Staying true to my millennial tendencies, I'm someone who's not necessarily happy doing just one thing in life. I need change and enough of a difference in my physical as well as mental routine to stay vigilant, otherwise I get comfortable and complacent. I am currently working two jobs at the moment - content writing and retail. Both positions stimulate something different inside me and I appreciate having the opportunity to work from home for one and work alongside coworkers for the other. However, holding both these positions has taught me something that I knew I was going to have to face eventually as a freelance writer, but didn't realize how soon.
The notion that working from home isn't really work.
Some of my favourite bloggers such as From Roses and Daisybutter (being at-home writers themselves) have discussed this already and I thought I would add my own experience to really spread the message that when we work from home, we're actually working. When I decreased my hours at my retail position to begin in-office training for my content writing job I committed to 3 days there and the rest to writing. Once I told my retail management team that I was finally able to work from home (as in done training) I was met with the comment, "Great, now you can work for us every day!"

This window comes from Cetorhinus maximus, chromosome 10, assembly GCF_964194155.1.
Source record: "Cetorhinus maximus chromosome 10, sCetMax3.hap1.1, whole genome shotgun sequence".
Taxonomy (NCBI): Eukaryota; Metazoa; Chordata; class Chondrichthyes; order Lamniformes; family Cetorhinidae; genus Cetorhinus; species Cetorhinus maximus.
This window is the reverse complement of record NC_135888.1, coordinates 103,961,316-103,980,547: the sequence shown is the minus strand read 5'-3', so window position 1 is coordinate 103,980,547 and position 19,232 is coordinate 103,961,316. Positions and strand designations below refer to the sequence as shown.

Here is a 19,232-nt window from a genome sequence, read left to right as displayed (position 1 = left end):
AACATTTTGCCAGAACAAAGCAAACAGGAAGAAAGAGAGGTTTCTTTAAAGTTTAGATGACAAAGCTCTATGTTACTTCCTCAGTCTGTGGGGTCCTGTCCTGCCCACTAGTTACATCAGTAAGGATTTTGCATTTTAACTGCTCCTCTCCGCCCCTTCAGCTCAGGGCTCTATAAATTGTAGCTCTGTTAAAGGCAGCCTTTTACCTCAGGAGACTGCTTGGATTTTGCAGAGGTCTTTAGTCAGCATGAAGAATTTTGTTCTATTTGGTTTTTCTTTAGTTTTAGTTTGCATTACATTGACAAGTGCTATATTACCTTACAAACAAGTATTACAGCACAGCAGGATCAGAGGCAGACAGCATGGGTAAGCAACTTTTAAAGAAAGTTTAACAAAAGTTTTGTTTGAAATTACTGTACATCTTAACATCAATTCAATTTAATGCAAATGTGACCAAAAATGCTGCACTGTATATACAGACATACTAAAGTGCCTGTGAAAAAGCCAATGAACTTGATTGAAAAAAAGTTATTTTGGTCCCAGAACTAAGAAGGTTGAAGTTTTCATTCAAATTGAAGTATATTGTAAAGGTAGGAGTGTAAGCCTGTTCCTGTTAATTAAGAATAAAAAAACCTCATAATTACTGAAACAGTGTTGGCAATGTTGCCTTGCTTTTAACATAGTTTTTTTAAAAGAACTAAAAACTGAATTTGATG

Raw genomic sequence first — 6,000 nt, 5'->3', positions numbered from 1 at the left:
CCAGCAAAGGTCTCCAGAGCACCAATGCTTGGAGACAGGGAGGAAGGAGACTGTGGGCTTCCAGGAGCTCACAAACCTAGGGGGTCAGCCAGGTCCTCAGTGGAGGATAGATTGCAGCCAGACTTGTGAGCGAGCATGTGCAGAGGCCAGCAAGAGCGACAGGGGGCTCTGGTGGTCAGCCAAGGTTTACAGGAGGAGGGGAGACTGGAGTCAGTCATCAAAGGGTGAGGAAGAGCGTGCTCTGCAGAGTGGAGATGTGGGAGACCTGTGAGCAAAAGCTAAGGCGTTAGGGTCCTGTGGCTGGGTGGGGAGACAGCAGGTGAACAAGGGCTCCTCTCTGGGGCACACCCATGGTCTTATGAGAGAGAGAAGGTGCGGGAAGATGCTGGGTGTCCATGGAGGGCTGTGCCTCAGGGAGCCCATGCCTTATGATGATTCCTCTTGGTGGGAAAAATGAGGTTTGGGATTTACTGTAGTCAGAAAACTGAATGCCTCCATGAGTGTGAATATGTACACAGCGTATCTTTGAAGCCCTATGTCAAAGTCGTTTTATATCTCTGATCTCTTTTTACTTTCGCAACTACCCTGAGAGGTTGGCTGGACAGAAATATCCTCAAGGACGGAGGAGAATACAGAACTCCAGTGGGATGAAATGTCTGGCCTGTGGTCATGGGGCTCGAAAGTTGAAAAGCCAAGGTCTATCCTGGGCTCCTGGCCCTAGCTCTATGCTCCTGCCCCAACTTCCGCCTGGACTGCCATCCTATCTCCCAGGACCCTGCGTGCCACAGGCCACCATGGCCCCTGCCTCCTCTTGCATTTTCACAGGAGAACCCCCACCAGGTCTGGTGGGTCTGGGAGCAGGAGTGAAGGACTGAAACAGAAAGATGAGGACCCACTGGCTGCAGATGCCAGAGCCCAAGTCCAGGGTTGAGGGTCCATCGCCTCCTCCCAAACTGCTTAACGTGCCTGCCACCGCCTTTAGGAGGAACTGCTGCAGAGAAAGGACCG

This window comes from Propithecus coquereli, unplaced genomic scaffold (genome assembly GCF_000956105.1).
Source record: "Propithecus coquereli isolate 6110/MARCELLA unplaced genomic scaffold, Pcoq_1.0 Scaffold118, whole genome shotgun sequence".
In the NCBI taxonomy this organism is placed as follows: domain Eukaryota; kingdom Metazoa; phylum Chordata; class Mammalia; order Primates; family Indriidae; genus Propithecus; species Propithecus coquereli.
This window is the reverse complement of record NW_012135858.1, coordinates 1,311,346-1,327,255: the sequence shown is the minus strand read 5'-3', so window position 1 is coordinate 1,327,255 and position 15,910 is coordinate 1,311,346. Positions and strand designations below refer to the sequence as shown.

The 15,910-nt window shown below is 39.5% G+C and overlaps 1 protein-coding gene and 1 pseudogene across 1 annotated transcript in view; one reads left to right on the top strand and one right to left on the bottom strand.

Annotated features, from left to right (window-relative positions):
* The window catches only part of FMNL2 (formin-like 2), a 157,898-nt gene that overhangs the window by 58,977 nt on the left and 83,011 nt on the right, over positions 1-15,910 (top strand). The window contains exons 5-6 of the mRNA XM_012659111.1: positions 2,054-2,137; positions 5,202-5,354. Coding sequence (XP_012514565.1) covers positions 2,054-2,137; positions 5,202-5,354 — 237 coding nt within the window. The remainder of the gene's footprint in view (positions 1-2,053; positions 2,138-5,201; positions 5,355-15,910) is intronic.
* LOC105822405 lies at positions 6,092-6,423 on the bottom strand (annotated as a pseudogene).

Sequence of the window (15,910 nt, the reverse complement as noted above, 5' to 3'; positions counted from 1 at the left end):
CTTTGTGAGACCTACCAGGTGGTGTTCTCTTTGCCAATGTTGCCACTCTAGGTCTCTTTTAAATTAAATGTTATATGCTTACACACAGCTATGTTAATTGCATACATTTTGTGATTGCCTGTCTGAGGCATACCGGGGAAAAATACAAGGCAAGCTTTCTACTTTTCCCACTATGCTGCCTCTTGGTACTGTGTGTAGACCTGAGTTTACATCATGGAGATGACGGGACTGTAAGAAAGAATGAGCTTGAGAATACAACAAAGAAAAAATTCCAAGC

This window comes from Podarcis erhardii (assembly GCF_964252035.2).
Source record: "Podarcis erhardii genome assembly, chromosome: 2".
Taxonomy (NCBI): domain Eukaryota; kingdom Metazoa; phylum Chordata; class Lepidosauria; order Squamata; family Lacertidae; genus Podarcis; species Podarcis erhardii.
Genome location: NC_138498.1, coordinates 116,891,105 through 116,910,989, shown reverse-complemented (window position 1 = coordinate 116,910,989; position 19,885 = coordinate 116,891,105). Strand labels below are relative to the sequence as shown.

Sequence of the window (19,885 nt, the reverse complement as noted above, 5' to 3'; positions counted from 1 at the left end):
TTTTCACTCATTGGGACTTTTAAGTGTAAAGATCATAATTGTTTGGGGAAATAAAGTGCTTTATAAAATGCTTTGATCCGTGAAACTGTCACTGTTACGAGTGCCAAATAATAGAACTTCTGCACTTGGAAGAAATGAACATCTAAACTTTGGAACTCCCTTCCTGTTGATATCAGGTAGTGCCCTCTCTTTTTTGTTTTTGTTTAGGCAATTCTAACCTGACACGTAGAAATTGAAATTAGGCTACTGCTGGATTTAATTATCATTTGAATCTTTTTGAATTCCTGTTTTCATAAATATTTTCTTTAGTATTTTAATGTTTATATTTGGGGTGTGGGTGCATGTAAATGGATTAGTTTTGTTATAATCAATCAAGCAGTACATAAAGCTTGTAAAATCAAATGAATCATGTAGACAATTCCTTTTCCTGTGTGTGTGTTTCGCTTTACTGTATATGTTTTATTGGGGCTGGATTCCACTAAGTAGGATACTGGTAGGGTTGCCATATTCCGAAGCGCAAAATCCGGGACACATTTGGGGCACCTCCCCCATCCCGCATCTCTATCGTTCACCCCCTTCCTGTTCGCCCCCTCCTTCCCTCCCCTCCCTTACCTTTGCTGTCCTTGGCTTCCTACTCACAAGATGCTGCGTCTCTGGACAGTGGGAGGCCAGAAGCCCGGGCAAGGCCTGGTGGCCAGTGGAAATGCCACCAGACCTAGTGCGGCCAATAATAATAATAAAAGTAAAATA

I'm sure it seems much easier and more glamorous to work from home writing, but it still requires some sort of mental focus, commitment and agility to actually meet deadlines and produce the best quality of work you can. Research and weekly Skype calls to check in on the progress of articles are often involved. Even though I'm not physically present somewhere, my mind is required to clock-in and clock-out like any "regular" job.
As digital nomadism begins to flourish as a career option less and less people in my age group seem to have this opinion, but it's definitely still out there and undoubtedly due to the perpetuated and antiquated notion that work isn't work unless you're absolutely miserable until the weekend arrives. This post isn't to bash anyone working an office job, but to bring some understanding to the fact that while they do well in that environment, others don't. Some people focus better completely alone and at hours outside of the traditional 9-5.
I hope you enjoyed my little PSA post. Do you work a remote position? Have you ever experienced this before?